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Tuesday, 25 February 2014
Page: 859


Mr TAYLOR (Hume) (21:05): I rise to speak on a matter of great importance to businesses and constituents in Hume: the need for improved telecommunications. If you are smart enough to set up a business along the Hume corridor between Sydney and Canberra, one of the busiest transport routes in Australia, you would be thinking you would have access to reasonable to telecommunications. Well, you would not. One business—and I know there are many more—Choice Seedlings at Werombi, near Camden, is so frustrated they are thinking of going elsewhere. In the words of the owner, Germaine Borg:

We are considered one of the biggest players in the vegetable seedling game yet we are losing business every week due to poor communications. We have tried training our customers to call our landline but they don't want to speak to the receptionist, they want an answer straight away.

During the election I visited 70 villages across the electorate and it became clear to me just how important this issue is for Hume. Small businesses rely on connectivity and, as more people move out of Sydney and Canberra into my electorate and nearby areas, the importance of this issue is intensifying. The government's $100 million Mobile Coverage Program is an important step towards addressing this disadvantage.

Tonight I would also like to talk about internet services. Many businesses and households in Hume are struggling with the disadvantage of unreliable internet with low speeds and constant dropouts. At my house just 10 kilometres from Goulburn and just a few kilometres off the Hume Highway, we get one megabit per second on a good day using wireless.

Recently, I have been getting feedback about congestion, slow download speeds and frequent dropouts on the NBN interim satellite service—and that is if you were lucky enough to get onto the system before it became fully subscribed. As we know, there are literally thousands of people who cannot get access to the service, when they were assured by the former Labor government that they could—people like the Dysons, who relocated their educational software business to just outside Goulburn.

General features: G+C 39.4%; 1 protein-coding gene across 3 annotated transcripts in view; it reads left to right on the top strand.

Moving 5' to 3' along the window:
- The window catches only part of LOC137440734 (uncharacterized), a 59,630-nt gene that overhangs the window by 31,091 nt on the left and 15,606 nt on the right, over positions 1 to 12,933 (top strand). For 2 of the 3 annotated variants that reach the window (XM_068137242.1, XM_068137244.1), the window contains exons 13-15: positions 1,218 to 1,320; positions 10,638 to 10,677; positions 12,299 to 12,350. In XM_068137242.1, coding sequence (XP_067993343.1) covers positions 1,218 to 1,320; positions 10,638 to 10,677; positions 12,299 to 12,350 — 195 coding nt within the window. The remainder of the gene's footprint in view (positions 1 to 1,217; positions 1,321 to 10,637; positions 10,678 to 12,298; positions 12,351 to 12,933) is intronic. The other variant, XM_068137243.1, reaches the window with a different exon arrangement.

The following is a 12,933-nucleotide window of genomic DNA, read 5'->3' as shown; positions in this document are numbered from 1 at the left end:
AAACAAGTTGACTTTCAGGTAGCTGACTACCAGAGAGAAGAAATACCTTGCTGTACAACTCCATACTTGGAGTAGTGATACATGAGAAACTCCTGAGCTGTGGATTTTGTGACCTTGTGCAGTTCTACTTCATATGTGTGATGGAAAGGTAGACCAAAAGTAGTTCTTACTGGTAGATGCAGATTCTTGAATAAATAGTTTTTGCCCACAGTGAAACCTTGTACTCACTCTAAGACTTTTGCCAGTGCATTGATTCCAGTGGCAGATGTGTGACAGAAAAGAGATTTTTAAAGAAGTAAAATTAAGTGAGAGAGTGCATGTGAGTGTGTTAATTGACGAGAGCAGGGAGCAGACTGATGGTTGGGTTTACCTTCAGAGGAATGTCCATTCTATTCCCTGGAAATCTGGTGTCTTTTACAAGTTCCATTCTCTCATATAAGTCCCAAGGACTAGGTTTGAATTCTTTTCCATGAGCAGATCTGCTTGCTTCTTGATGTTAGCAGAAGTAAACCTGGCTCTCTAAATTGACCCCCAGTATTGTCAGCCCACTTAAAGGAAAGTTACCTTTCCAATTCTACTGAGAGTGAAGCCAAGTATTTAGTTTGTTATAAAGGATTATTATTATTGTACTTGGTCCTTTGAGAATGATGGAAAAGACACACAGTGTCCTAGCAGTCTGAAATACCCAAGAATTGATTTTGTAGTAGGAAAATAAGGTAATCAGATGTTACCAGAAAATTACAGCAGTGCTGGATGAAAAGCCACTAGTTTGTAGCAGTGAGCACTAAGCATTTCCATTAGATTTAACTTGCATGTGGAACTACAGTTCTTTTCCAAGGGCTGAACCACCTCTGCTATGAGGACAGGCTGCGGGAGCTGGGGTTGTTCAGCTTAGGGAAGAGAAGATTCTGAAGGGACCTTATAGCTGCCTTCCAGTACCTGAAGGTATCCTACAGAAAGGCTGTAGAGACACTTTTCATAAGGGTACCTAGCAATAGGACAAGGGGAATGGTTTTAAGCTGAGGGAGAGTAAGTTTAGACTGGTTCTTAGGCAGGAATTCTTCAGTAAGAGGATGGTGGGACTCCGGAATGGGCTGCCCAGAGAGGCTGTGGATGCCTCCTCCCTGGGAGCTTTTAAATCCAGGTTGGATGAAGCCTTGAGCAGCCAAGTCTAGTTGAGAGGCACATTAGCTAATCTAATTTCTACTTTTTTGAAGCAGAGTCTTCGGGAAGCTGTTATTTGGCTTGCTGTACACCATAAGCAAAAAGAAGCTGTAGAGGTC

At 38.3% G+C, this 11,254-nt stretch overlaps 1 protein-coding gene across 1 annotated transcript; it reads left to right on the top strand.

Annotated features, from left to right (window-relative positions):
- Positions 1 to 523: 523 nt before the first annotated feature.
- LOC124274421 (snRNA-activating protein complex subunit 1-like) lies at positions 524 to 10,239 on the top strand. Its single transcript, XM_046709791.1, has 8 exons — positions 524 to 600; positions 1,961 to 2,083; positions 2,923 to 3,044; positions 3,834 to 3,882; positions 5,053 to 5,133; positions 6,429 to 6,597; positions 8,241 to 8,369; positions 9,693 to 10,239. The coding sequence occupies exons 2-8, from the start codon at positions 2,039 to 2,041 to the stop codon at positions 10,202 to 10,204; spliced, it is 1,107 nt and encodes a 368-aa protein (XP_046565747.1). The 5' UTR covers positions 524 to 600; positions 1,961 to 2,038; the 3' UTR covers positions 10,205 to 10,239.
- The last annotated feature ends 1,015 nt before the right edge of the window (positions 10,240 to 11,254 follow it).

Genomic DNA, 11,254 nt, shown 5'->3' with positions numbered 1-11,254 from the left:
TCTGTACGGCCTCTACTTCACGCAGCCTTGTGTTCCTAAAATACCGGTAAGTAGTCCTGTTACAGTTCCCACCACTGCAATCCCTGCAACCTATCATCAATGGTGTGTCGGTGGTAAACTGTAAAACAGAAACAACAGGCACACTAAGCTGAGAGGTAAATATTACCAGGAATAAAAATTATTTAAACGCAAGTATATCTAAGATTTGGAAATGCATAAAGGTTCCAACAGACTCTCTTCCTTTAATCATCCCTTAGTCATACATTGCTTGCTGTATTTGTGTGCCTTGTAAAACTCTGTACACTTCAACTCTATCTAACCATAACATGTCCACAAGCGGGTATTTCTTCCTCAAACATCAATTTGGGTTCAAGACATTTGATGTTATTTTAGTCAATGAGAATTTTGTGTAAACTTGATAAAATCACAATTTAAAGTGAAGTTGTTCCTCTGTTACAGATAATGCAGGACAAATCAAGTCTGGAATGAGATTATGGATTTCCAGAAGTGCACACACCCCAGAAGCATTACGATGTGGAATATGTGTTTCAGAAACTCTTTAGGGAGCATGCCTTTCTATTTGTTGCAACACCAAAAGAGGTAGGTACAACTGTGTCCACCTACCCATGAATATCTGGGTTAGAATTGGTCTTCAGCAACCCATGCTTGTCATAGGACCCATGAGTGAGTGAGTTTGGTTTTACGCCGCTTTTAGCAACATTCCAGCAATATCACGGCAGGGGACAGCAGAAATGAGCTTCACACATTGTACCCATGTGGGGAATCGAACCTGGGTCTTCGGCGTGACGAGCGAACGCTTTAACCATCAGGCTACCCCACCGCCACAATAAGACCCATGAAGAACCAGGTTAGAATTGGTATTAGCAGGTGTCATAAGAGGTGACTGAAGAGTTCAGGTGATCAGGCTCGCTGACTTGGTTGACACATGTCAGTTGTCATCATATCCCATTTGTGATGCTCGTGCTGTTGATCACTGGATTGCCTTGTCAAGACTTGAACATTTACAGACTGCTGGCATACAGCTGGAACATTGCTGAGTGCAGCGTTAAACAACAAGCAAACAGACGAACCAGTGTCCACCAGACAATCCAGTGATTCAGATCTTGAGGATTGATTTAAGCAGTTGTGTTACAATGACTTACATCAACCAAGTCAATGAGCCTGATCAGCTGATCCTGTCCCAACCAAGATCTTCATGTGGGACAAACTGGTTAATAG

They confirmed that satellite internet was available through the NBN before their move. They had no idea that this service would become fully subscribed. Only after their move, and the remodelling of their premises to support their business, did they discover that they just could not access the service. In desperation, and to avoid substantial losses, they have leased new premises and relocated their business to a town centre. They are the victims of the former Labor government's mismanagement.

Australia has always suffered from the 'tyranny of distance', and as an export focused and outward-looking country we have always been unbelievably innovative in how we have addressed this tyranny. Again, there are some smart thinkers out there who are trying to bridge the gaps left by Labor's failed policy. In Harden, the community is establishing infrastructure for fixed wireless across the town and beyond. This is being achieved through a private contractor and coordinated locally, delivering speeds of up to 100 megabits per second or faster, and data transfer within the town is free. The whole service is provided from a container on a hill just outside Harden, and is linked into the Melbourne-Sydney fibre backbone.

Another business in my electorate,Yless4U, provides fixed wireless services on the outskirts of Canberra and is operated by locals Anne and Anthony Goonan. They saw an opportunity—a gap in services provided—and they jumped in. We need more entrepreneurs like them, and an NBN that accepts and encourages these entrepreneurs.

The Labor Party proposed an NBN that was city-centric and that ignored the biggest problems in Australia's telecommunications—those in regional areas. Our plan will solve the real problems for Australian telecommunications. It encourages network competition, it is matching technologies to locations and it is prioritised to those parts of Australia that need it most, like my electorate of Hume. I am delighted that as part of this reprioritisation the NBN recently announced a fixed wireless rollout plan in the Goulburn region. This will be a big step forward, and I look forward to similar announcements in other nearby regions. Thank you.